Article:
She has been accused of morphing from punk priestess to arch conservative, and her recent excursions into political pamphleteering have met with little success. But, after a nine-year absence, Dame Vivienne Westwood is about to return to what she does best.
The "Godmother of Punk" plans an audacious return to the London catwalk, displaying her Red Label womenswear collection for autumn and winter 2008 at the next London Fashion Week.
"We are back by popular demand", said the doyenne of British avant-garde designers, who was accused of migrating from rebel to reactionary when she accepted an Honour last year.
"The sales of all of our lines are increasing and we decided that the Red Label, which is successful worldwide and also so popular in the UK, should have its own show."
Dame Vivienne's return is the latest in a string of high-profile English designers coming back to their spiritual and sartorial home at London Fashion Week. Two of the fashion industry's biggest names, Matthew Williamson and Luella Bartley, both returned to the event when it was staged in September.
Dame Vivienne came to national and then international fame in the 1970s when she partnered former Sex Pistols manager Malcolm McLaren in opening the shop Let it Rock at 430 King's Road, Chelsea.
In 1974 the shop changed its name to Sex and when, two years later, the Sex Pistols played their first gig in Manchester, their outfits were supplied by Dame Vivienne's shop. It promptly became a focal point in the emergence of the Punk movement. In 1982 Dame Vivienne became the first British designer to showcase her material in Paris since Mary Quant in the 1960s. She will continue to show her demi-couture Gold Label in Paris next year, and her men's collection, known as Man, will also continue showing in Milan.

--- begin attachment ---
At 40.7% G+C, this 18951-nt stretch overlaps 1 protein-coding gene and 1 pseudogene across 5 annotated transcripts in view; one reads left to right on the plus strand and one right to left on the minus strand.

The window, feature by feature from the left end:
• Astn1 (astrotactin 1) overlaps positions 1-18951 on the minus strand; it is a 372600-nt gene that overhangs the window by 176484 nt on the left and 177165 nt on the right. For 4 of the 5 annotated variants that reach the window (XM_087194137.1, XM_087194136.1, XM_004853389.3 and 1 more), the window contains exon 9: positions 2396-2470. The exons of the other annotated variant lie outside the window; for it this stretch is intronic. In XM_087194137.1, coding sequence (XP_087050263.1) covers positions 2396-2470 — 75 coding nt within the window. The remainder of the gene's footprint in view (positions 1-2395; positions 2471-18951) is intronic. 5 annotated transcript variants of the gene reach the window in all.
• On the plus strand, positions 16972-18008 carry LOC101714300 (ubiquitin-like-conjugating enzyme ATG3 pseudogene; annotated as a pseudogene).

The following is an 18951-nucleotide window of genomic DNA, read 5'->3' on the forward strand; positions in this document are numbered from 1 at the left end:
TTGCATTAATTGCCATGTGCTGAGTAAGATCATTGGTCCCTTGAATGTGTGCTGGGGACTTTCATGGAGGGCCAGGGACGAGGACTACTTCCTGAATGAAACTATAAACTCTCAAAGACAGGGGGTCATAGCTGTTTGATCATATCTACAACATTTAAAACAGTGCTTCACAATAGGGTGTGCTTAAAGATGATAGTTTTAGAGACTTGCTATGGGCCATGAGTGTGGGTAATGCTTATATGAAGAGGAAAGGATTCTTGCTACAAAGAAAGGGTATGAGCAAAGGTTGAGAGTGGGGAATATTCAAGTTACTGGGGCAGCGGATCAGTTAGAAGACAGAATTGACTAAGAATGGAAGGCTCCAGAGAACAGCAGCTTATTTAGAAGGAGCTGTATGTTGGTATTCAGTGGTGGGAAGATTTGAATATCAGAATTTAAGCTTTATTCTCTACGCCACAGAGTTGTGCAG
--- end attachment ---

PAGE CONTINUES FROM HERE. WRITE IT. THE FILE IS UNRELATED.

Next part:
The designer's legendary melange of British tailoring and French chic, with its nod to her formative influences from the Fifties, earned her the nickname of the Queen of British Fashion. Made a dame in 2006 for "service to fashion", she has devoted much of her time in recent years to political campaigning.
In 2005 she teamed up with the pressure group Liberty in launching a limited range of 50 baby T-shirts carrying the slogan "I am not a terrorist, please don't arrest me". Her "Active Resistance to Propaganda" pamphlet, released earlier this year, was ungraciously received by many critics.
Dame Vivienne's collection will be shown in February 2008.Reuse content